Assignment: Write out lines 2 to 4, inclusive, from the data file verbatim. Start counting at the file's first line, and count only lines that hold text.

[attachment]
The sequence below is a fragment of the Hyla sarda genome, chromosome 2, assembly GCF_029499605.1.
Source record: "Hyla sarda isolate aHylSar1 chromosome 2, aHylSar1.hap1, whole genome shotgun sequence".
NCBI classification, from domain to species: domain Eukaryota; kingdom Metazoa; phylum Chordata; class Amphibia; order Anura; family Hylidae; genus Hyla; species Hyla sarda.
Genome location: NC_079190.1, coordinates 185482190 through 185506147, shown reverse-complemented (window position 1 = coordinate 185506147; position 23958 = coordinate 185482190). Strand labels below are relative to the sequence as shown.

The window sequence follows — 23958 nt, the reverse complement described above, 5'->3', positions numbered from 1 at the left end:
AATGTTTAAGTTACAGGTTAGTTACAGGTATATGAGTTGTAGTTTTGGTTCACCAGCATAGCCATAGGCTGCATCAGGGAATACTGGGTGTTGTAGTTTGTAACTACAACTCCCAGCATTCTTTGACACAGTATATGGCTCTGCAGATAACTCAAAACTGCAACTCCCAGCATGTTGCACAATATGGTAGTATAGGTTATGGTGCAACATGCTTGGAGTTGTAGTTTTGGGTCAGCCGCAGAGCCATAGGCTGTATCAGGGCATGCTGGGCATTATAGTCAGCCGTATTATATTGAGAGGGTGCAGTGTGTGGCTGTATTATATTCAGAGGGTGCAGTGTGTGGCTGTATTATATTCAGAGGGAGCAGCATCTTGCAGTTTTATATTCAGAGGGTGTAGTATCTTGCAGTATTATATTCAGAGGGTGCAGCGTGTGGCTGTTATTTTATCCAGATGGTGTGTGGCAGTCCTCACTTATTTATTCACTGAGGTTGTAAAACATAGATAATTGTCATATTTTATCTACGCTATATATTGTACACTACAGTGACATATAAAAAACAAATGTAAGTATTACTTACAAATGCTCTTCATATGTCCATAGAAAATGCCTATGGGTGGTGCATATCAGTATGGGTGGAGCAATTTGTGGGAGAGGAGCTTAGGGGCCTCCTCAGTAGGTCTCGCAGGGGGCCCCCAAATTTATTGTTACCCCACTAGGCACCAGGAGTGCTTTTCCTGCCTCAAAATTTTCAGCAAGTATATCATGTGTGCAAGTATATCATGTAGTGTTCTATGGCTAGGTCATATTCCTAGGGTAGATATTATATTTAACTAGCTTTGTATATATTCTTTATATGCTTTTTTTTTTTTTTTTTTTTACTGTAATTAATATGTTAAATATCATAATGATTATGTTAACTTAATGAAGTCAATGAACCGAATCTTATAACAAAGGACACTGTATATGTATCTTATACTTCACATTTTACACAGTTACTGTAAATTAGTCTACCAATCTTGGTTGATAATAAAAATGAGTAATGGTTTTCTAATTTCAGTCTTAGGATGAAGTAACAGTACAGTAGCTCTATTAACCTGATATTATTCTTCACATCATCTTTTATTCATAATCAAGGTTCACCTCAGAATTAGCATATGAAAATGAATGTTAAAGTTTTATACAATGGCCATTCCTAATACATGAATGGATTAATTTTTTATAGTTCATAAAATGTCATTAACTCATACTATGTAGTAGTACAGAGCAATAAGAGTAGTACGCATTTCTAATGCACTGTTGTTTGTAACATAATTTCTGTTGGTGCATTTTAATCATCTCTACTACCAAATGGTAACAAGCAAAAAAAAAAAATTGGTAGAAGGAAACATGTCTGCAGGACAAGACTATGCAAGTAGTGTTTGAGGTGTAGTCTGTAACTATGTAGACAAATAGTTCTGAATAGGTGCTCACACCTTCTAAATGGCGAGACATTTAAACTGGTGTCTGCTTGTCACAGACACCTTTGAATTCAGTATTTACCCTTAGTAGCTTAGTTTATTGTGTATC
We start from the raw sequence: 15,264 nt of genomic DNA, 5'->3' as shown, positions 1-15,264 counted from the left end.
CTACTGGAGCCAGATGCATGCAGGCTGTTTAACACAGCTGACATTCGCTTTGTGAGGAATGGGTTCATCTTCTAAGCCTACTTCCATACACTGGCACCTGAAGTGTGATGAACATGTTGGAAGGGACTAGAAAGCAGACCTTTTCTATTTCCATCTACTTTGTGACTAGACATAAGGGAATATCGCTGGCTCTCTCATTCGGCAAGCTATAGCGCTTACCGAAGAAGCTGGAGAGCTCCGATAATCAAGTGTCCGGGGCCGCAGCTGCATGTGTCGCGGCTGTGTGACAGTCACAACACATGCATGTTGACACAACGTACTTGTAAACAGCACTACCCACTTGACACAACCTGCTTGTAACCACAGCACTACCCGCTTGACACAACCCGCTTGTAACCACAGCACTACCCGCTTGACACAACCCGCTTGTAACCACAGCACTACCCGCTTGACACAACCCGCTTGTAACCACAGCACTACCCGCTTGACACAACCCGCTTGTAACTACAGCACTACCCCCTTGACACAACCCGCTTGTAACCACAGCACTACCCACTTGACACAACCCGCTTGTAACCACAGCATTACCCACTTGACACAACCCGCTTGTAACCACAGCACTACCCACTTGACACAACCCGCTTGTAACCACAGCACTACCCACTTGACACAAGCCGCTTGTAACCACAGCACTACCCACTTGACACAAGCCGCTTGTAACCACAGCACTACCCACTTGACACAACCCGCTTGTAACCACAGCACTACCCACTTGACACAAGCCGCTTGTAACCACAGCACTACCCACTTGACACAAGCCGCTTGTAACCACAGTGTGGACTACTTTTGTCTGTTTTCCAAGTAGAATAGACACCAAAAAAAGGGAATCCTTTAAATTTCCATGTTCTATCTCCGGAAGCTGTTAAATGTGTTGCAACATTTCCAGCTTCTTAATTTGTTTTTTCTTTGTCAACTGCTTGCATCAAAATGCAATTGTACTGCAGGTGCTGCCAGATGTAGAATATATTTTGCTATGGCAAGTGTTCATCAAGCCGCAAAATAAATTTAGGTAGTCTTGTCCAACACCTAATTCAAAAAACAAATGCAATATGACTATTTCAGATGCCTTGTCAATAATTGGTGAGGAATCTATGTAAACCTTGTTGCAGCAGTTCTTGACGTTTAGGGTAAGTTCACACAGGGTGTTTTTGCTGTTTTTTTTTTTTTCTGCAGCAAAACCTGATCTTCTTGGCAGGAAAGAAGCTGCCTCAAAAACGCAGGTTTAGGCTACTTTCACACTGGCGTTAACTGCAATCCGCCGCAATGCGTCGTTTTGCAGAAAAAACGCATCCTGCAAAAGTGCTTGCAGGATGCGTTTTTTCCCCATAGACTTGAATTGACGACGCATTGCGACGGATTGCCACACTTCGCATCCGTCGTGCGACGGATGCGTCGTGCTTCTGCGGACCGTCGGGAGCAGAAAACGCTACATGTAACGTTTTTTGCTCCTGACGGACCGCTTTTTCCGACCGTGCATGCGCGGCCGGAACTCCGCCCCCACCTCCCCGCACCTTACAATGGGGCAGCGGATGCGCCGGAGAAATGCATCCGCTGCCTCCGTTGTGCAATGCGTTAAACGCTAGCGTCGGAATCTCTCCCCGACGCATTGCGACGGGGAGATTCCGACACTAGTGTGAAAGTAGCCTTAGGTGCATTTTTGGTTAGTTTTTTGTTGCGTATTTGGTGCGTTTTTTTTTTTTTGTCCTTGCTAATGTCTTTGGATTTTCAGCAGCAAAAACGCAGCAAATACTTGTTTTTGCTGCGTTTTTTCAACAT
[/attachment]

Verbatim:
Source record: "Hyla sarda isolate aHylSar1 chromosome 2, aHylSar1.hap1, whole genome shotgun sequence".
NCBI classification, from domain to species: domain Eukaryota; kingdom Metazoa; phylum Chordata; class Amphibia; order Anura; family Hylidae; genus Hyla; species Hyla sarda.
Genome location: NC_079190.1, coordinates 185482190 through 185506147, shown reverse-complemented (window position 1 = coordinate 185506147; position 23958 = coordinate 185482190). Strand labels below are relative to the sequence as shown.